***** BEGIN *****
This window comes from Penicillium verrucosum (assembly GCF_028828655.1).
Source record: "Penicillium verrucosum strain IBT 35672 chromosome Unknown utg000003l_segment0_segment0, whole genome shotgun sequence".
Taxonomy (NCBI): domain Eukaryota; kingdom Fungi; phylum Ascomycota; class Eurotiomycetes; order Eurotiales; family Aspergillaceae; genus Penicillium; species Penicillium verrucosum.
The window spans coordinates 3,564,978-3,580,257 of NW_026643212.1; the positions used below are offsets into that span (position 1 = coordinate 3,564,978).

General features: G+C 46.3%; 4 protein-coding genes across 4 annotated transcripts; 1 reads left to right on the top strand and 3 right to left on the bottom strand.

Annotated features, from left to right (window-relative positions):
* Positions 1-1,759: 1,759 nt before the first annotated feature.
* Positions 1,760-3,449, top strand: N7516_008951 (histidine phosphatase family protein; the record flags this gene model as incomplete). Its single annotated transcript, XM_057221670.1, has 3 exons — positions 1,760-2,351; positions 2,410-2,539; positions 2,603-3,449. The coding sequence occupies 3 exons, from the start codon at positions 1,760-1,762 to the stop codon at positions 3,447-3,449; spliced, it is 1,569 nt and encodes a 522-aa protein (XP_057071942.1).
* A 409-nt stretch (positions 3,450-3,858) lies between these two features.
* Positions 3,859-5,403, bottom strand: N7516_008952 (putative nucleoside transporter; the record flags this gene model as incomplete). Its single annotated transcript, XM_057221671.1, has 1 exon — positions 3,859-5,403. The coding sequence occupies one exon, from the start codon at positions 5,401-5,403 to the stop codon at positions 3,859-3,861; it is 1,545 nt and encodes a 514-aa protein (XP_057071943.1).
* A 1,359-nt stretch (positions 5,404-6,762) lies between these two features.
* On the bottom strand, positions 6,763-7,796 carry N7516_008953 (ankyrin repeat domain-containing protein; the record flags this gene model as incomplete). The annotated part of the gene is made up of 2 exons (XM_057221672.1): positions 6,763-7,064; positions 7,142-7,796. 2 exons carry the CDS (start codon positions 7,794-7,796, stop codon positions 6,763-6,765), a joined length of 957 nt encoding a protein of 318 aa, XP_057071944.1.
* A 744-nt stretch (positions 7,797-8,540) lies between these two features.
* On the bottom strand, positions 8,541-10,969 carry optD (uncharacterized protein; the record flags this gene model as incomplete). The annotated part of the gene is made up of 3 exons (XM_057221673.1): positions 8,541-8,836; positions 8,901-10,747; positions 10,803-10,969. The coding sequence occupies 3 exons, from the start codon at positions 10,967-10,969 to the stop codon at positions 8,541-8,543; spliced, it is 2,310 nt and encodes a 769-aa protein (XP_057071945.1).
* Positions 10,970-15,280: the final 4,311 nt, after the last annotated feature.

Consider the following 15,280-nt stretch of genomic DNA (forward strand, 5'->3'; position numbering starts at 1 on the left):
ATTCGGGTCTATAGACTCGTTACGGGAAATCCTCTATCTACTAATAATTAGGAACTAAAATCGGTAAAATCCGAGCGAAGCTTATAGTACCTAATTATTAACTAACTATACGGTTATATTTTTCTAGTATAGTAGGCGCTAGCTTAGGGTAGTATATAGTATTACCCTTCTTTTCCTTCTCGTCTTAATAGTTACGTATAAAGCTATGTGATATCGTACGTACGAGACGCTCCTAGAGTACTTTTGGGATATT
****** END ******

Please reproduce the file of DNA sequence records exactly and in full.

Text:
This window comes from Penicillium verrucosum (assembly GCF_028828655.1).
Source record: "Penicillium verrucosum strain IBT 35672 chromosome Unknown utg000003l_segment0_segment0, whole genome shotgun sequence".
Taxonomy (NCBI): domain Eukaryota; kingdom Fungi; phylum Ascomycota; class Eurotiomycetes; order Eurotiales; family Aspergillaceae; genus Penicillium; species Penicillium verrucosum.
The window spans coordinates 3,564,978-3,580,257 of NW_026643212.1; the positions used below are offsets into that span (position 1 = coordinate 3,564,978).

General features: G+C 46.3%; 4 protein-coding genes across 4 annotated transcripts; 1 reads left to right on the top strand and 3 right to left on the bottom strand.

Annotated features, from left to right (window-relative positions):
* Positions 1-1,759: 1,759 nt before the first annotated feature.
* Positions 1,760-3,449, top strand: N7516_008951 (histidine phosphatase family protein; the record flags this gene model as incomplete). Its single annotated transcript, XM_057221670.1, has 3 exons — positions 1,760-2,351; positions 2,410-2,539; positions 2,603-3,449. The coding sequence occupies 3 exons, from the start codon at positions 1,760-1,762 to the stop codon at positions 3,447-3,449; spliced, it is 1,569 nt and encodes a 522-aa protein (XP_057071942.1).
* A 409-nt stretch (positions 3,450-3,858) lies between these two features.
* Positions 3,859-5,403, bottom strand: N7516_008952 (putative nucleoside transporter; the record flags this gene model as incomplete). Its single annotated transcript, XM_057221671.1, has 1 exon — positions 3,859-5,403. The coding sequence occupies one exon, from the start codon at positions 5,401-5,403 to the stop codon at positions 3,859-3,861; it is 1,545 nt and encodes a 514-aa protein (XP_057071943.1).
* A 1,359-nt stretch (positions 5,404-6,762) lies between these two features.
* On the bottom strand, positions 6,763-7,796 carry N7516_008953 (ankyrin repeat domain-containing protein; the record flags this gene model as incomplete). The annotated part of the gene is made up of 2 exons (XM_057221672.1): positions 6,763-7,064; positions 7,142-7,796. 2 exons carry the CDS (start codon positions 7,794-7,796, stop codon positions 6,763-6,765), a joined length of 957 nt encoding a protein of 318 aa, XP_057071944.1.
* A 744-nt stretch (positions 7,797-8,540) lies between these two features.
* On the bottom strand, positions 8,541-10,969 carry optD (uncharacterized protein; the record flags this gene model as incomplete). The annotated part of the gene is made up of 3 exons (XM_057221673.1): positions 8,541-8,836; positions 8,901-10,747; positions 10,803-10,969. The coding sequence occupies 3 exons, from the start codon at positions 10,967-10,969 to the stop codon at positions 8,541-8,543; spliced, it is 2,310 nt and encodes a 769-aa protein (XP_057071945.1).
* Positions 10,970-15,280: the final 4,311 nt, after the last annotated feature.

Consider the following 15,280-nt stretch of genomic DNA (forward strand, 5'->3'; position numbering starts at 1 on the left):
ATTCGGGTCTATAGACTCGTTACGGGAAATCCTCTATCTACTAATAATTAGGAACTAAAATCGGTAAAATCCGAGCGAAGCTTATAGTACCTAATTATTAACTAACTATACGGTTATATTTTTCTAGTATAGTAGGCGCTAGCTTAGGGTAGTATATAGTATTACCCTTCTTTTCCTTCTCGTCTTAATAGTTACGTATAAAGCTATGTGATATCGTACGTACGAGACGCTCCTAGAGTACTTTTGGGATATT